Obama ancestry traced to 18th century Dublin


Genealogists have uncovered fresh evidence of Barack Obama’s Irish ancestry revealing the US presidential hopeful descended from an 18th century Dublin property mogul.

Previous records found Mr Obama’s fourth great-grandfather was a shoemaker in the midlands village of Moneygall whose son Fulmuth Kearney left for the US in 1850.

But researchers at Trinity College Dublin delved further into the Democratic candidate's past to find his sixth great-granduncle was a prominent Dublin businessman in the 1700s.

Wig-maker Michael Kearney brushed shoulders with Ireland’s aristocracy on a daily basis and bought and sold property throughout the city and parts of the country. 

A distant cousin was also discovered - John Kearney - who served as the head of Trinity College and Bishop of the midlands Diocese of Ossory in the early 19th century.

Research director with the Trinity company heritage group Eneclann Fiona Fitzsimons said they were amazed by the discovery.

“I didn’t expect this,” she said. “When we started off we had Joseph Kearney shoemaker, that sounded like a
country shopkeeper. We were surprised to find any link to Dublin at all.

“He (Michael) made his money from periwigs and perukes, but then he invested the profits from that in a lot of property.

“I think we found 16 deeds in the registry of deeds and some of those refer to other deeds which we didn’t find.”

Ms Fitzsimons said they found a significant amount of transactions for Kearney involving the buying and selling of houses and buildings both in Dublin and in counties Tipperary and Offaly. His wig company was located near Dublin Castle.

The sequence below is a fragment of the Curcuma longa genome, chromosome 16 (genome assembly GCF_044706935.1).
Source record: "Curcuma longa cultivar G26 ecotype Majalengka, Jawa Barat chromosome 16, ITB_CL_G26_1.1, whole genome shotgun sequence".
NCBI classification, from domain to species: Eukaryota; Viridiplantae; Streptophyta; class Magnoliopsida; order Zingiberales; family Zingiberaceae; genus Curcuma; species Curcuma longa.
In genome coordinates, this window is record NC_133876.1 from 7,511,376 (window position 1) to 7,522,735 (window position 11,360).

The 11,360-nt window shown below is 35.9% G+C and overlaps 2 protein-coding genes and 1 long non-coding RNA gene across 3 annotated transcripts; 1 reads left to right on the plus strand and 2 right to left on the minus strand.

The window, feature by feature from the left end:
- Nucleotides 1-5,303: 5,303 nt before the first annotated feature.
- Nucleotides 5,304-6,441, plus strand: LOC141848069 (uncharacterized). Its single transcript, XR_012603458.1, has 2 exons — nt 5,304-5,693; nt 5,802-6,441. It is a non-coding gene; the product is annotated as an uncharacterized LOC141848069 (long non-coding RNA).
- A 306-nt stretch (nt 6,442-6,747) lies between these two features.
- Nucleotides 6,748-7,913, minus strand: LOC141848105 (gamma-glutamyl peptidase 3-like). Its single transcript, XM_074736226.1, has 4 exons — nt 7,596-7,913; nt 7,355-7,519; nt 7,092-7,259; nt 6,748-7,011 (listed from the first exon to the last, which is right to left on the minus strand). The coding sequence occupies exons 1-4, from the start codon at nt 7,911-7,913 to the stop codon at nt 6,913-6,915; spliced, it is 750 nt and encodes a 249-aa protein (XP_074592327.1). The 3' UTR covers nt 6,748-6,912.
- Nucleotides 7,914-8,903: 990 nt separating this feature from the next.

Kearney became a Freeman of Dublin in 1718, giving him the right to practice his trade, conduct business in the capital and have a vote in elections for the city council.

Within a decade of joining he was elected Master of the Guild of Barber Surgeons. Not afraid of confrontation, when the aristocracy tried to rig Dublin City Council elections in the 1750s to put in their own candidates Kearney was prominent among the Dublin Guildsmen in opposing them.

After the 1780s the fortunes of this line of the Kearney family went into a fairly rapid decline due to a combination of the economic changes brought about after the Act of Union in 1801 and the decline in the fashion of wig wearing.

In May a Church of Ireland rector found Mr Obama’s fourth great-grandfather - Joseph Kearney - was a shoemaker from Moneygall in Co Offaly, whose son Fulmuth emigrated for the US in 1850.

“Apart from the obvious interest of a link to a US presidential candidate, the story of the Kearney family of Moneygall is a fascinating story in itself,” Ms Fitzsimons said.

Mr Obama, a married father of two daughters, was born in Hawaii in 1961, to Kenyan Barack Obama Senior and Ann Dunham, a white woman from Kansas. He graduated from Columbia University in 1983 and moved to Chicago in 1985 before studying at Harvard Law School.